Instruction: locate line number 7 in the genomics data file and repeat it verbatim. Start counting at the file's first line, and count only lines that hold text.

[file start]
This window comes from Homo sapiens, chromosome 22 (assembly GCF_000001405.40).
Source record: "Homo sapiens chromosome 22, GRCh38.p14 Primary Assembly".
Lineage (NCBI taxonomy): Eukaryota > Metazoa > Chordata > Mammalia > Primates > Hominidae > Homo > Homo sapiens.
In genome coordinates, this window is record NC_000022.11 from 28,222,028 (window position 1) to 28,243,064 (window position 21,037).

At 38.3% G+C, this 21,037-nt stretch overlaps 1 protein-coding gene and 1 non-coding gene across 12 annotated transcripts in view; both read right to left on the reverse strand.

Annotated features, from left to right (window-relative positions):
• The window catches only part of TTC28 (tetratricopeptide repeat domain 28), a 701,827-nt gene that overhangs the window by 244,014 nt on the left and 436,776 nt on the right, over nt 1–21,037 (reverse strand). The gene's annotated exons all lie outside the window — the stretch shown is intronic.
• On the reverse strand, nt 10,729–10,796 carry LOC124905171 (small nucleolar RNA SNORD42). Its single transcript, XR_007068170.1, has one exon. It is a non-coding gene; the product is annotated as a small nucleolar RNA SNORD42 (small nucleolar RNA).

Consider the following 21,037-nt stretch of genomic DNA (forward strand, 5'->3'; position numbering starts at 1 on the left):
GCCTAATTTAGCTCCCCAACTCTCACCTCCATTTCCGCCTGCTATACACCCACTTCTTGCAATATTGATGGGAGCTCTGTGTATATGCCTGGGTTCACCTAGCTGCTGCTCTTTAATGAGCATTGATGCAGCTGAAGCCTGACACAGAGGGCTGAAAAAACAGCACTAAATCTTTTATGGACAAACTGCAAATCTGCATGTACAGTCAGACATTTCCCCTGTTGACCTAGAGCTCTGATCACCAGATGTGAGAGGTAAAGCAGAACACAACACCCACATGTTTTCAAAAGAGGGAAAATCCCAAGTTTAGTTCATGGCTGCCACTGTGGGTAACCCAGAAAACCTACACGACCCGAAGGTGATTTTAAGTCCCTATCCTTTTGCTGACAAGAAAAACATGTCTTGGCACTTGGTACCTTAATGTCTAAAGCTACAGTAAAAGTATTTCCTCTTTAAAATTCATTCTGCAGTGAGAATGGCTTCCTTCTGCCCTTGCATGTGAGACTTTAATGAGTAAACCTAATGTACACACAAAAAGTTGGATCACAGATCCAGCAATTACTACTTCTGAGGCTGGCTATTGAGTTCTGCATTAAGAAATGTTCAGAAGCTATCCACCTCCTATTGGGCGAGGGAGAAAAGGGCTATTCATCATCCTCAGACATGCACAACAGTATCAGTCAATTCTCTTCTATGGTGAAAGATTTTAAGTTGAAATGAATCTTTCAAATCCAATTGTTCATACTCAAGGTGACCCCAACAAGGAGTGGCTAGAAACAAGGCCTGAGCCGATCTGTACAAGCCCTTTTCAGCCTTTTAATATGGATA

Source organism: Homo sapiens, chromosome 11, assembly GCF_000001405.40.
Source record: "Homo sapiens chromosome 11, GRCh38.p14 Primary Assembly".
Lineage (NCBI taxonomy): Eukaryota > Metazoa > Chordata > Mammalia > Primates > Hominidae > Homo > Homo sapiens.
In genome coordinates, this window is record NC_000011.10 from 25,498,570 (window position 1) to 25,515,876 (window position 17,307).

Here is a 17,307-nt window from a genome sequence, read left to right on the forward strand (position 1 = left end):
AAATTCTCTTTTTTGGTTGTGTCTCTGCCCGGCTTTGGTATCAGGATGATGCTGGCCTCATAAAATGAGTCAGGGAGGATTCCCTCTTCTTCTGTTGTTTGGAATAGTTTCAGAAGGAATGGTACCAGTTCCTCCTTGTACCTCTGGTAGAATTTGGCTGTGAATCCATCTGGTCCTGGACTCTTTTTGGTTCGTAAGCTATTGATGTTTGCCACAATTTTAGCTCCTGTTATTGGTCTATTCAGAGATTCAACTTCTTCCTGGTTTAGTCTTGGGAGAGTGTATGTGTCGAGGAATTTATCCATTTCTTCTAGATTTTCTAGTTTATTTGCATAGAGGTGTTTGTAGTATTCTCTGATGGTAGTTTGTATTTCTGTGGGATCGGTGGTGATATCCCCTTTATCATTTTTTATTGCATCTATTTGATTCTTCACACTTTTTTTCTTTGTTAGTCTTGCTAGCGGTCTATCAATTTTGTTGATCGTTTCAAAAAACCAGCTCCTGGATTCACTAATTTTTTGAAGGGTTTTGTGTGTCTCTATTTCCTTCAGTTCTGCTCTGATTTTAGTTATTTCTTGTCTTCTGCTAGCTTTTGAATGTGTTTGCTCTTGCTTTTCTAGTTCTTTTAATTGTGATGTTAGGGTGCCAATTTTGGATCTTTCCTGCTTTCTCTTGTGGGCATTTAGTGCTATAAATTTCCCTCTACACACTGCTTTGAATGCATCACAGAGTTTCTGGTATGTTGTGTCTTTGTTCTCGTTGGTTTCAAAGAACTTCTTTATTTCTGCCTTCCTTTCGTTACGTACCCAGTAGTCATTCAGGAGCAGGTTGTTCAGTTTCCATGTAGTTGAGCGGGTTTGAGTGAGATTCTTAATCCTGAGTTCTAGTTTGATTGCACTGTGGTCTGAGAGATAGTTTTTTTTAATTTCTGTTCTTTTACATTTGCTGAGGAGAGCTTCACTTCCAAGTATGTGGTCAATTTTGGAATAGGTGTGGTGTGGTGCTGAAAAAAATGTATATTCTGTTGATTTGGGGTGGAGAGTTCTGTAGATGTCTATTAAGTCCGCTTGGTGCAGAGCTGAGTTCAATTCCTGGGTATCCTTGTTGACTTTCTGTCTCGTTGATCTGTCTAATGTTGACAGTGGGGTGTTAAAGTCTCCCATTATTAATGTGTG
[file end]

• The window catches only part of TTC28 (tetratricopeptide repeat domain 28), a 701,827-nt gene that overhangs the window by 244,014 nt on the left and 436,776 nt on the right, over nt 1–21,037 (reverse strand). The gene's annotated exons all lie outside the window — the stretch shown is intronic.